Apple Is Moving To Its Processors In Macs Starting This Year

Apple is officially moving to its chips for some Macs. In a speech hailed as a “historic day for the Mac,” Apple CEO Tim Cook outlined the move to PowerPC, OS X 10, and Intel chips before unveiling Apple’s ARM-based chip. This is a big move and means macOS will support native iOS apps and macOS apps side by side on these new machines going forward.

Apple will release the first Mac with an Apple chip later this year and expects the transition to take two years. Intel-based Macs are still in production, so Apple isn’t moving exclusively to ARM-based Macs just yet. However, moving away from Intel-based chips in Macs is a big shift for Apple.

The biggest addition to this shift to ARM-based chips is the ability for iOS and iPadOS apps to run on macOS in the future. “Most apps will just work,” Apple says, meaning you’ll be able to run native macOS apps alongside native iOS apps for the first time.

Apple promises a new level of performance and much lower power consumption by moving to its processors. Apple is developing its line of Mac SoCs with features unique to the Mac. A common ARM-based architecture across all Apple products should now make it easier for developers to write and optimize apps for all major Apple devices.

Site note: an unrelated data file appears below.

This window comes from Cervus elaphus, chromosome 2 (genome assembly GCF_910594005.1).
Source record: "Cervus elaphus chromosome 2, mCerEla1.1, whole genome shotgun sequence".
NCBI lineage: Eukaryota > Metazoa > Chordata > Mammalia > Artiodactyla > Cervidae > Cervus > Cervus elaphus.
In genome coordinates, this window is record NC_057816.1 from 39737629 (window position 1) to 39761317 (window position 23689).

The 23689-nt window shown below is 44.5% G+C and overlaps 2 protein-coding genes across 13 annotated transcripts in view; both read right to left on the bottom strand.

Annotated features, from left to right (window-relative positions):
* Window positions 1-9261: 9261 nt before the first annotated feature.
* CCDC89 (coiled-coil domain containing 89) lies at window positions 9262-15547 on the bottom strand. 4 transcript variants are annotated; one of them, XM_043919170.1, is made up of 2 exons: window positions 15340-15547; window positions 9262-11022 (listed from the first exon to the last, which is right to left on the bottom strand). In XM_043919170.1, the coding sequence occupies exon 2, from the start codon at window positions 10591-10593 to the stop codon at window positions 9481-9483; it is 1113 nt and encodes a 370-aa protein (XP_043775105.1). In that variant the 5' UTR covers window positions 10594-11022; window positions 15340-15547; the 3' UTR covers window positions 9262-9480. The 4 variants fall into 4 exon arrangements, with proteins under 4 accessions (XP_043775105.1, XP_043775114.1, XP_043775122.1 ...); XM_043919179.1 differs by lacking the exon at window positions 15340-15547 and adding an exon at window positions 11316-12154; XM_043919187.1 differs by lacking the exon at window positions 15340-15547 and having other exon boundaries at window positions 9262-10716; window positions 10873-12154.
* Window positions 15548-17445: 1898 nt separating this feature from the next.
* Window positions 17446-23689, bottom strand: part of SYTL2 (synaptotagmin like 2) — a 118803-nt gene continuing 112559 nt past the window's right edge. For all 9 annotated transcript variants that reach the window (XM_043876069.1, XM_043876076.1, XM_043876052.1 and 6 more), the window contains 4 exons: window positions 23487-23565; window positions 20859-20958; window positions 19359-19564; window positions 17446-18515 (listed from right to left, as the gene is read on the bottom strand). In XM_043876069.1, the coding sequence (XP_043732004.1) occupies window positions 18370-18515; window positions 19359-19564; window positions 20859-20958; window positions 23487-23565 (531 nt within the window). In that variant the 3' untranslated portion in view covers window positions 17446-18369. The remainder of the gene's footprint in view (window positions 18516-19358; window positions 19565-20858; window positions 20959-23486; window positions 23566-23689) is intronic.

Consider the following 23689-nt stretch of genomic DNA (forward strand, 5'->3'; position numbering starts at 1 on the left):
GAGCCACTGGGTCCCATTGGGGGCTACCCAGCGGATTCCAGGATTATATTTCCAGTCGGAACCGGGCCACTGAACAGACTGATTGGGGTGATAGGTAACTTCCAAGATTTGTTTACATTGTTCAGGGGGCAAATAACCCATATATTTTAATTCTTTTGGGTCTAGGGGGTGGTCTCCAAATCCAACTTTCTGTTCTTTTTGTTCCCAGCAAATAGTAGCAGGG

Apple’s professional apps will be updated to support the company’s new chip in macOS Big Sur, and the company is hoping developers will update their apps. “The vast majority of developers can launch their apps in a matter of days,” said Craig Federighi, Apple’s senior vice president of software engineering.

Microsoft is working on updates to Office for the new Mac chip, Word and Excel are natively running on Macs with the new processors, and PowerPoint even uses Apple’s Metal technology for rendering. Apple is also working with Adobe to make these professional applications work on these new chips. Apple demonstrated Lightroom and Photoshop running on the company’s new computers, with a 5GB PSD in Photoshop running natively with smooth animation.

MacOS Big Sur will also include a new version of Rosetta. Apple has previously used Rosetta to migrate from PowerPCs on Macs to Intel processors, and Rosetta 2 will automatically migrating existing applications during installation. This means that even if developers haven’t completely updated their apps, they should still work without changes. Apple is also using virtualization to run Linux on these new Macs.

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